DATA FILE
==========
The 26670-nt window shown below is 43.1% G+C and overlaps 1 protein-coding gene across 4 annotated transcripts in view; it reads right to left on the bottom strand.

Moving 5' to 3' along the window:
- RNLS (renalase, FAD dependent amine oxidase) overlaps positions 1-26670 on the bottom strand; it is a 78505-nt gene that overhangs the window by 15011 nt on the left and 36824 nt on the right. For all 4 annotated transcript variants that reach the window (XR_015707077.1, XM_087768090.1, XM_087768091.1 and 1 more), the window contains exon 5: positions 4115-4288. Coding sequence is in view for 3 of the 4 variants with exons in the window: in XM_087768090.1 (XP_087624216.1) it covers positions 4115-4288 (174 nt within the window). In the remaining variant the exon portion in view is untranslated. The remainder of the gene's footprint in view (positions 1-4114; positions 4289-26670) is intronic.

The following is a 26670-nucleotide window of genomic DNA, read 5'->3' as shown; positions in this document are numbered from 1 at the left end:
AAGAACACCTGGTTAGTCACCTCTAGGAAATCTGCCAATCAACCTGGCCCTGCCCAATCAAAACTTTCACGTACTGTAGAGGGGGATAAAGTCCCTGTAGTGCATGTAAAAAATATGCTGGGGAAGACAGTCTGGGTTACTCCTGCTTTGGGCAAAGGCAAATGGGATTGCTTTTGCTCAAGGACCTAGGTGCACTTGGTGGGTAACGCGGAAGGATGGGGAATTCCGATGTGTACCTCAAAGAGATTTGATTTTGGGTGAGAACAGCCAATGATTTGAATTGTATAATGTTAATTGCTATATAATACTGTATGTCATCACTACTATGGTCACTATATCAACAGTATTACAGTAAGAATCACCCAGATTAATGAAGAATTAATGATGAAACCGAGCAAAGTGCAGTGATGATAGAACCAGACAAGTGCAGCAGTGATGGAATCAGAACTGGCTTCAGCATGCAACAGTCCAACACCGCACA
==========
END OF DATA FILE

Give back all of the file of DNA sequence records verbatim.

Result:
The 26670-nt window shown below is 43.1% G+C and overlaps 1 protein-coding gene across 4 annotated transcripts in view; it reads right to left on the bottom strand.

Moving 5' to 3' along the window:
- RNLS (renalase, FAD dependent amine oxidase) overlaps positions 1-26670 on the bottom strand; it is a 78505-nt gene that overhangs the window by 15011 nt on the left and 36824 nt on the right. For all 4 annotated transcript variants that reach the window (XR_015707077.1, XM_087768090.1, XM_087768091.1 and 1 more), the window contains exon 5: positions 4115-4288. Coding sequence is in view for 3 of the 4 variants with exons in the window: in XM_087768090.1 (XP_087624216.1) it covers positions 4115-4288 (174 nt within the window). In the remaining variant the exon portion in view is untranslated. The remainder of the gene's footprint in view (positions 1-4114; positions 4289-26670) is intronic.

The following is a 26670-nucleotide window of genomic DNA, read 5'->3' as shown; positions in this document are numbered from 1 at the left end:
AAGAACACCTGGTTAGTCACCTCTAGGAAATCTGCCAATCAACCTGGCCCTGCCCAATCAAAACTTTCACGTACTGTAGAGGGGGATAAAGTCCCTGTAGTGCATGTAAAAAATATGCTGGGGAAGACAGTCTGGGTTACTCCTGCTTTGGGCAAAGGCAAATGGGATTGCTTTTGCTCAAGGACCTAGGTGCACTTGGTGGGTAACGCGGAAGGATGGGGAATTCCGATGTGTACCTCAAAGAGATTTGATTTTGGGTGAGAACAGCCAATGATTTGAATTGTATAATGTTAATTGCTATATAATACTGTATGTCATCACTACTATGGTCACTATATCAACAGTATTACAGTAAGAATCACCCAGATTAATGAAGAATTAATGATGAAACCGAGCAAAGTGCAGTGATGATAGAACCAGACAAGTGCAGCAGTGATGGAATCAGAACTGGCTTCAGCATGCAACAGTCCAACACCGCACA